'We finally got all we deserved'
PASADENA, Calif. -- USC didn't have to be magnanimous this time. A year ago, when the Trojans finished the regular season No. 1 in both polls, they never lashed out at the goofiness of a system that denied them a place in the BCS Championship Game. They never complained about the asterisk that hovered over their accomplishment.
On a chilly Saturday evening in the Arroyo Seco, USC struggled to put away crosstown rival UCLA. An offense that usually reaps touchdowns had to settle for five field goals from kicker Ryan Killeen. The Trojans didn't seal the 29-24 victory until free safety Jason Leach intercepted Drew Olson in the final minute. Even then, cornerback Kevin Arbet had to recover Leach's fumble.
Unlike last season, USC is 12-0.
And unlike last season, the executive director of the bowl hosting the championship game, this year it's the FedEx Orange Bowl's Keith Tribble, could go into their locker room and unofficially invite them to play.
"We finally got all we deserved," said the hero of the game, Trojan sophomore Reggie Bush. "I'm ready to fly out to the Orange Bowl right now."
The feeling of accomplishment in the locker room could be seen in the earhole-to-earhole grins. A team that began the year with a lot of inexperience never lost a game.
"Oh, yeah, definitely this feels better than last year," defensive lineman Shaun Cody said. "There were a lot of question marks: the offensive linemen, the defensive backs. There were questions everywhere. They played big all year. Everyone has jelled at the right time."
Two starting offensive linemen returned. The receivers were so young they couldn't get back to the huddle without dropping breadcrumbs. Yet the Trojans never lost. They never lost their poise, and they never lost sight of their goal.
For that, the Trojans have two players to thank. There's junior quarterback Matt Leinart, the Heisman Trophy candidate whose tremendous statistics pale alongside the contribution he made as the leader of a young team. If Leinart wins the Heisman, he will beat the guy he called "the best player in college football."
That would be Bush, who ran 65 yards for a touchdown on the second play of the game. On his sixth carry, he ran 81 yards for a touchdown. They weren't trick plays, just pages from the meat-and-potatoes portion of offensive coordinator Norm Chow's cookbook.
Bush rushed 15 times for 204 yards, caught six passes for 73 yards, returned two kickoffs for 39 yards and two punts for 19 yards. That's 336 all-purpose yards on 25 touches.
Those numbers don't include the two blocks he laid on blitzing Bruin linebacker Wesley Walker on the same first-quarter play, allowing Leinart to complete a 12-yard pass that set up Killeen's first field goal. They do include the four-yard punt return that began when UCLA defensive back Dennis Keyes laid a killshot on Bush, who just bounced away. Keyes then tried to wrap Bush's legs from behind. That didn't work, either.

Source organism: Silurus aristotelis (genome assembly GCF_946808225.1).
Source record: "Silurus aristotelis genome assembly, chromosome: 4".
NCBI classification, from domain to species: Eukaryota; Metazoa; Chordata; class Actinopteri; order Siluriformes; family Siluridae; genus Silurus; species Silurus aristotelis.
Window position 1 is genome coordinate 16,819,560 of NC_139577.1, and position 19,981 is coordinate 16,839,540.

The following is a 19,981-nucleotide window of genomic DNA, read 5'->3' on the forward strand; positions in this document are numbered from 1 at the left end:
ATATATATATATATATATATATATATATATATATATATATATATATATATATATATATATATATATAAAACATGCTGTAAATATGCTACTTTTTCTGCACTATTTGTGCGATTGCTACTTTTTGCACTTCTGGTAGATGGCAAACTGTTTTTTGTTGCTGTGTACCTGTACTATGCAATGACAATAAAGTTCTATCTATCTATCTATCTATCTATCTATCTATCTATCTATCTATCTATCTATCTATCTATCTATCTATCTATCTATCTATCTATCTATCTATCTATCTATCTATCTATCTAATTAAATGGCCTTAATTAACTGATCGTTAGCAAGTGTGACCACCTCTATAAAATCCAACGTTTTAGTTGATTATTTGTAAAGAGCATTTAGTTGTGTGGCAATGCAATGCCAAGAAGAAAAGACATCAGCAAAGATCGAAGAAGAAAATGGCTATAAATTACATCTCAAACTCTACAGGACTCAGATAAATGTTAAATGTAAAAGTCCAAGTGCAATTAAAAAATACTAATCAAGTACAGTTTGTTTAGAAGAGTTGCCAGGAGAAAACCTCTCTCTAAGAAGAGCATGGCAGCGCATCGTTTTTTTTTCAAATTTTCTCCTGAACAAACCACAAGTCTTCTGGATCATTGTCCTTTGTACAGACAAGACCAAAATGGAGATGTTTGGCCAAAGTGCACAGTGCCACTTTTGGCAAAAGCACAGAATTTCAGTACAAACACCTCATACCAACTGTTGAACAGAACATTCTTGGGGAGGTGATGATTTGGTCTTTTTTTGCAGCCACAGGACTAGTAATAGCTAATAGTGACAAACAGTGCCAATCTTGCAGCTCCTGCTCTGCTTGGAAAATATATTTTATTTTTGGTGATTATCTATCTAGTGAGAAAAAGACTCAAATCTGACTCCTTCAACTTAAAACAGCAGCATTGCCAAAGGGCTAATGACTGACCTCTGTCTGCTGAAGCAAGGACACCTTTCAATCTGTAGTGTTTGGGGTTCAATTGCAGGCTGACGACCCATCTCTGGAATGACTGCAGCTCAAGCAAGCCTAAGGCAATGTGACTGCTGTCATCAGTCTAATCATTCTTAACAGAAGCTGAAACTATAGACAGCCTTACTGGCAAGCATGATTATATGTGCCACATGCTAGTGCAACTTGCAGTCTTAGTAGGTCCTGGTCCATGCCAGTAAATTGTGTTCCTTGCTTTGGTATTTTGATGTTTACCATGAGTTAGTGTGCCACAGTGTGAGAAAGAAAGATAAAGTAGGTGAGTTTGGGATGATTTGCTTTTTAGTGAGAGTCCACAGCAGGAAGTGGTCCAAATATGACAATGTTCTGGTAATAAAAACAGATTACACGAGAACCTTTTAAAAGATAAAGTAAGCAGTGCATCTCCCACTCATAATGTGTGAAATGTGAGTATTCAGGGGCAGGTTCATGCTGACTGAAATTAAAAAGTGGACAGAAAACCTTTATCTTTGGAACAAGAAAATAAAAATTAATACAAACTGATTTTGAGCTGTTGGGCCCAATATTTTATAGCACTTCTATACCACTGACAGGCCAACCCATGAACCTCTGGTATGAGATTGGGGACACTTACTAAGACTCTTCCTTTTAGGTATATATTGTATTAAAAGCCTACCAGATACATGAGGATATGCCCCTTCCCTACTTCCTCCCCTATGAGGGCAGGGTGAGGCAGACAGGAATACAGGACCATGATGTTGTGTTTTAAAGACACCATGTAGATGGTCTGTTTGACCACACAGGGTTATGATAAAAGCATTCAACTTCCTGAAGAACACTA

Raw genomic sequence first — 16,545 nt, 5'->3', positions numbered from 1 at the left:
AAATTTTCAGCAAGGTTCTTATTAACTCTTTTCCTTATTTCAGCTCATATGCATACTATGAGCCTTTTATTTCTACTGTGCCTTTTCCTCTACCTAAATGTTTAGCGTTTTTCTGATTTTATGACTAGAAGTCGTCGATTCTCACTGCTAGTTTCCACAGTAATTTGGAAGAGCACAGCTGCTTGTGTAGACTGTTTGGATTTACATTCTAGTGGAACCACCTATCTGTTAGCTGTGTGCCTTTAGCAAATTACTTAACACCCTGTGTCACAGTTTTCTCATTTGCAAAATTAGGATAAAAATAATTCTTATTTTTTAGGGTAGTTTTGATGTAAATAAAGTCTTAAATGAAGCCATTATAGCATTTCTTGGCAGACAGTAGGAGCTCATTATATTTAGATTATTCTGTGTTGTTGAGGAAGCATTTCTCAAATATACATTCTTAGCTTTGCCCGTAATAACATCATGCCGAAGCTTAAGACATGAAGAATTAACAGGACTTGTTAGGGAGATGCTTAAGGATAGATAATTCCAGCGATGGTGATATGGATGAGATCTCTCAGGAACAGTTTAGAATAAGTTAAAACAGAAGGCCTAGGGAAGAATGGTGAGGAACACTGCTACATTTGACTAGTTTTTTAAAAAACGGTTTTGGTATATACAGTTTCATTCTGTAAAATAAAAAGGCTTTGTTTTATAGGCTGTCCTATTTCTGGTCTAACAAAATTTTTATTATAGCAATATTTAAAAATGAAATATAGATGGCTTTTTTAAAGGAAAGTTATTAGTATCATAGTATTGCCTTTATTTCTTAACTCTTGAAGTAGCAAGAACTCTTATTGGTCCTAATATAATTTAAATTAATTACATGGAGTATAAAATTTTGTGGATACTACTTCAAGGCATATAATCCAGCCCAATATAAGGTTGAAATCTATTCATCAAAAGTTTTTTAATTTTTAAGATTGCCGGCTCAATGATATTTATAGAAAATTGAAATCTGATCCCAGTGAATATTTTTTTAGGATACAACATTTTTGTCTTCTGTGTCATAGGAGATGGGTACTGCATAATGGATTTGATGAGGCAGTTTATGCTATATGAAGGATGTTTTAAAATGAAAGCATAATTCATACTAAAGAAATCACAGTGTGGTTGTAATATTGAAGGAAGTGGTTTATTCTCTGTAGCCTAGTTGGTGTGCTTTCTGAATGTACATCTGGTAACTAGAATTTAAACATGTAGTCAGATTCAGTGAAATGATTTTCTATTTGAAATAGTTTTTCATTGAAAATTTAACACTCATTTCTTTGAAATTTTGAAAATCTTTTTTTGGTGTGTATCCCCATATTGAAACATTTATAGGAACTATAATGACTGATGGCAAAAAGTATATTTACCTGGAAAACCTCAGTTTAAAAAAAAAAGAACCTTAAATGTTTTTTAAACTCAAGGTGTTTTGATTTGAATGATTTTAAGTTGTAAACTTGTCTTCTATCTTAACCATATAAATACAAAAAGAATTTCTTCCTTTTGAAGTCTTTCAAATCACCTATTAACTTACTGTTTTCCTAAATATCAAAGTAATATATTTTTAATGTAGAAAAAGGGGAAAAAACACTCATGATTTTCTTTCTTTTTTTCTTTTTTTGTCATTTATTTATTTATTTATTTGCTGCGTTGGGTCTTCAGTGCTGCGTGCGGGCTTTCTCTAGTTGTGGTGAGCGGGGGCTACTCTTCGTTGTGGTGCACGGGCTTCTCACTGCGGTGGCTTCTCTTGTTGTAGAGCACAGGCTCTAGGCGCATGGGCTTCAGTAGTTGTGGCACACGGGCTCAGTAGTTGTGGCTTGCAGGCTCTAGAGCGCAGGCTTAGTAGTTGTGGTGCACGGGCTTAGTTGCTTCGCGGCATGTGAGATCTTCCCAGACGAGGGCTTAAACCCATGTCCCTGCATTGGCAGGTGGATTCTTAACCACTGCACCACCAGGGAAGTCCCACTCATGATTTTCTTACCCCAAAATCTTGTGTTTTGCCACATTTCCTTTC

"(People are) always so surprised when he does something," Leinart said, "But we're used to it. He does it in practice on a daily basis. ... I've been saying all year that he's the best player and he deserved the trophy. He made a statement that he deserves to go back to New York and be a part of the (ceremony). Like Mike Williams, he can change the game on one touch of the ball."
Leinart is much more effusive talking about Bush than he is talking about himself. Bush is just as self-effacing. Asked which of his two long touchdowns he favored, Bush said, "I don't know. I was just trying to make a play for my team."
So he steals his lines out of a Chip Hilton book. He doesn't expect to win the Heisman and doesn't think he deserves it. He said he would be happy just to get invited to New York. But Bush finally relented.
"I think I might have shook up the ballots a little bit," he said.
This USC team might not be as good as the Trojans of a year ago. The offensive line remains a work in progress, and the receivers, as much as they improved, still had three drops against UCLA.
But this team started out No. 1, took every team's best shot, and still won every game it played. That's why there will be no such confusion regarding USC and the Orange Bowl. The Trojans will most likely play Oklahoma in a matchup of teams that began the season 1-2.
The night before the BCS announcement would be different this year.
"I'll get a good night's sleep," USC linebacker Lofa Tatupu said. He looked down at the Orange Bowl patch hanging off his shoulders. If USC doesn't go to Miami, Tatupu added, "They are going to have to come back and get this off my neck."
Ivan Maisel is a senior writer for ESPN.com. He can be reached at firstname.lastname@example.org.